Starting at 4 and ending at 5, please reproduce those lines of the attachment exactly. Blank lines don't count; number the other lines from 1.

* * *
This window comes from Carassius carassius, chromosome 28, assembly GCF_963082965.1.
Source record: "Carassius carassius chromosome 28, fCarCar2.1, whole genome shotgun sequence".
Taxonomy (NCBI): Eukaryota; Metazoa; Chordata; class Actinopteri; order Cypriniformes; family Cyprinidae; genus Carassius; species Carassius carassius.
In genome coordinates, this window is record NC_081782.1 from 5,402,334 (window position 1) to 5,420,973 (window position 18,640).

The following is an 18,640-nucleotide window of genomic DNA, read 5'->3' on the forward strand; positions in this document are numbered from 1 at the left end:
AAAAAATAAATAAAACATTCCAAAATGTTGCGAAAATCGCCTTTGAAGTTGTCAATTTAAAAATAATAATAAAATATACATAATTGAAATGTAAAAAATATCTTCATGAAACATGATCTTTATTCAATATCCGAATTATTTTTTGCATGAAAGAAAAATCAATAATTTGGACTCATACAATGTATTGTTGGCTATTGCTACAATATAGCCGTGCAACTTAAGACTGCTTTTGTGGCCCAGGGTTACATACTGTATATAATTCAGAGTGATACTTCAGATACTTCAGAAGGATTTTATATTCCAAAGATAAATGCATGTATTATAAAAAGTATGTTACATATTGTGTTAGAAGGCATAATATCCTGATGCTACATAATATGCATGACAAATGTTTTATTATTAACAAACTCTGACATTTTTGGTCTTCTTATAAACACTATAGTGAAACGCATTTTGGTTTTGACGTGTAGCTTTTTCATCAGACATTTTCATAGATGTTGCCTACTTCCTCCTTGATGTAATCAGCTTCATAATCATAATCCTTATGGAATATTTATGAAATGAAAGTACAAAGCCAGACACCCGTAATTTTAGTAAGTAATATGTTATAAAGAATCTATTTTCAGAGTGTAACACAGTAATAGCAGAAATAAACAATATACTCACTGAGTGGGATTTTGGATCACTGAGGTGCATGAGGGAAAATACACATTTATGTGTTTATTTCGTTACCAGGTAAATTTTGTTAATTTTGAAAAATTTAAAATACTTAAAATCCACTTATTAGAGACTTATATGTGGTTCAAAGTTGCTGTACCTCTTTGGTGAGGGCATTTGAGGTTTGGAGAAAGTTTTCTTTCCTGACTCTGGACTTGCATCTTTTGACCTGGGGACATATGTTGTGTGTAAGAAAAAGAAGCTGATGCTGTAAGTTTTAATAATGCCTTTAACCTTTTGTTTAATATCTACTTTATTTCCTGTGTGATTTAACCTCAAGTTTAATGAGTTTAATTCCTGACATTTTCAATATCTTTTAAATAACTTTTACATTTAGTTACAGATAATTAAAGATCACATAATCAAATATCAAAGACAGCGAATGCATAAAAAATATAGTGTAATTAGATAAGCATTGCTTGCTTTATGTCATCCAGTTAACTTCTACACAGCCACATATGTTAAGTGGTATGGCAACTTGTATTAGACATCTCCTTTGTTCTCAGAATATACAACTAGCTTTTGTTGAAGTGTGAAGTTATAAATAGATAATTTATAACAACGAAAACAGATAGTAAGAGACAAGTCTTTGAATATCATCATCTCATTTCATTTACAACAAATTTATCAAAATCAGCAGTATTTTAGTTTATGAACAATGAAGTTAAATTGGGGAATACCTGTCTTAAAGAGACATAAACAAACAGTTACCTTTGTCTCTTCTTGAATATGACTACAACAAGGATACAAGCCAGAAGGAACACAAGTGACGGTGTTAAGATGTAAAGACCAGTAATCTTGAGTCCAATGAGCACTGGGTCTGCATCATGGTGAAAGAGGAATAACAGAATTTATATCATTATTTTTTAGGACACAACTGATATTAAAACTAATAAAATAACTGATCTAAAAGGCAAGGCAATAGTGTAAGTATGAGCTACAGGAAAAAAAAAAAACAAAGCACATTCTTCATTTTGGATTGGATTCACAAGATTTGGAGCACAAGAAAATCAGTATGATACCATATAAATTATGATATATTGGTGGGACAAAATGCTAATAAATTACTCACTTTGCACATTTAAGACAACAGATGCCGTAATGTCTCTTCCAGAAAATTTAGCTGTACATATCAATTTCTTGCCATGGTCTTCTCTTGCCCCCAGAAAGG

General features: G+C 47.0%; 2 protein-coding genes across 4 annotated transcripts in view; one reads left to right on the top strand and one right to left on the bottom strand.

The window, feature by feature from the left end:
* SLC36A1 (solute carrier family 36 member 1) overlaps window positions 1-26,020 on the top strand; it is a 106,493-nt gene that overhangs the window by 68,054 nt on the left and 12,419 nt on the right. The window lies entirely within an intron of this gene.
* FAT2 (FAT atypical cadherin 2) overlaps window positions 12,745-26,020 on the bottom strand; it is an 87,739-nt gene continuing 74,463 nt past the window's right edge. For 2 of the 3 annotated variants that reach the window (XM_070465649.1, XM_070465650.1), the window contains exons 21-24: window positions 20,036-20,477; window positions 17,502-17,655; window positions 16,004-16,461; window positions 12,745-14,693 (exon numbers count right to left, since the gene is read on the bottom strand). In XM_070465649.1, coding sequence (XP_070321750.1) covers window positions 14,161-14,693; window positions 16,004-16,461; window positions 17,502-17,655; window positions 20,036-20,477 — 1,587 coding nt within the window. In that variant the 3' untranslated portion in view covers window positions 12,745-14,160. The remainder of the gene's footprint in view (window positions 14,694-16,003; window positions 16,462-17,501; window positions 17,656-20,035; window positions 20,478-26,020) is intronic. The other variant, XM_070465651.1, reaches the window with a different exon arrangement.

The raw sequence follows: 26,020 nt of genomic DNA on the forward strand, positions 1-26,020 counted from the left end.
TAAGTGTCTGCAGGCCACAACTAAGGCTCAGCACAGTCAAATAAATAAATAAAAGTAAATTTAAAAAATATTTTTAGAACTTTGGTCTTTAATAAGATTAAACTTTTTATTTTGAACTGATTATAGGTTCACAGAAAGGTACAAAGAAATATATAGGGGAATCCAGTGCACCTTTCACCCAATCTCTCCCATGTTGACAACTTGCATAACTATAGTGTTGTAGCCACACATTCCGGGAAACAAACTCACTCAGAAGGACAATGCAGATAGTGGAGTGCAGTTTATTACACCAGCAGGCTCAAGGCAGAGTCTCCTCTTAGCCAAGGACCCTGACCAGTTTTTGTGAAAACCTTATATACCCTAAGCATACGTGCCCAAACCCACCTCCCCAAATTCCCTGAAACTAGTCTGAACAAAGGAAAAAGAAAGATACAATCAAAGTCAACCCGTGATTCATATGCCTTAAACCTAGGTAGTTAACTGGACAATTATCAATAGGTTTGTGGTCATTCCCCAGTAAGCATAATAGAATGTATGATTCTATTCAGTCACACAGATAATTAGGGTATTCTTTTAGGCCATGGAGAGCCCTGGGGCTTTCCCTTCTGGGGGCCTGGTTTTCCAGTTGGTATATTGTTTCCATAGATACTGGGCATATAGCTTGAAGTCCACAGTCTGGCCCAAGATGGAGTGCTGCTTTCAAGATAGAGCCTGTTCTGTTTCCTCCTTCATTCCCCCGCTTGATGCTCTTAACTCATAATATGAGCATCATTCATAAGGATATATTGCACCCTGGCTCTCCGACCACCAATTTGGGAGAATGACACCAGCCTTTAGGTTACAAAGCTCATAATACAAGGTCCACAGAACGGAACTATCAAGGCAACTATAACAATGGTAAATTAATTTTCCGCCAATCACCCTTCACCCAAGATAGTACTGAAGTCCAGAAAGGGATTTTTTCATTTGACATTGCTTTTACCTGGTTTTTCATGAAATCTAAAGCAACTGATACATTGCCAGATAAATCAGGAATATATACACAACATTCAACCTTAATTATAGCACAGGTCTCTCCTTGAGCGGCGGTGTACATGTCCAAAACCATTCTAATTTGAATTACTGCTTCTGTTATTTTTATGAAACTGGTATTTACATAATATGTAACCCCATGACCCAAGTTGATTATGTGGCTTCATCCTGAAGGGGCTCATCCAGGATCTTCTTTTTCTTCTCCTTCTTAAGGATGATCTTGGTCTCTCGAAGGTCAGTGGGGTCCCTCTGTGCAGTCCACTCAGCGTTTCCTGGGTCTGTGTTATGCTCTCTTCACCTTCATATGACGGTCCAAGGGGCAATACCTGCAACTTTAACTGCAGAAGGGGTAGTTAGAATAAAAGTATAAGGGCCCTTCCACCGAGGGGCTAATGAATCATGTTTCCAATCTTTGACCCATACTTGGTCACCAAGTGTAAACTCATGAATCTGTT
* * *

In genome coordinates, this window is record NC_081782.1 from 5,402,334 (window position 1) to 5,420,973 (window position 18,640).

The following is an 18,640-nucleotide window of genomic DNA, read 5'->3' on the forward strand; positions in this document are numbered from 1 at the left end: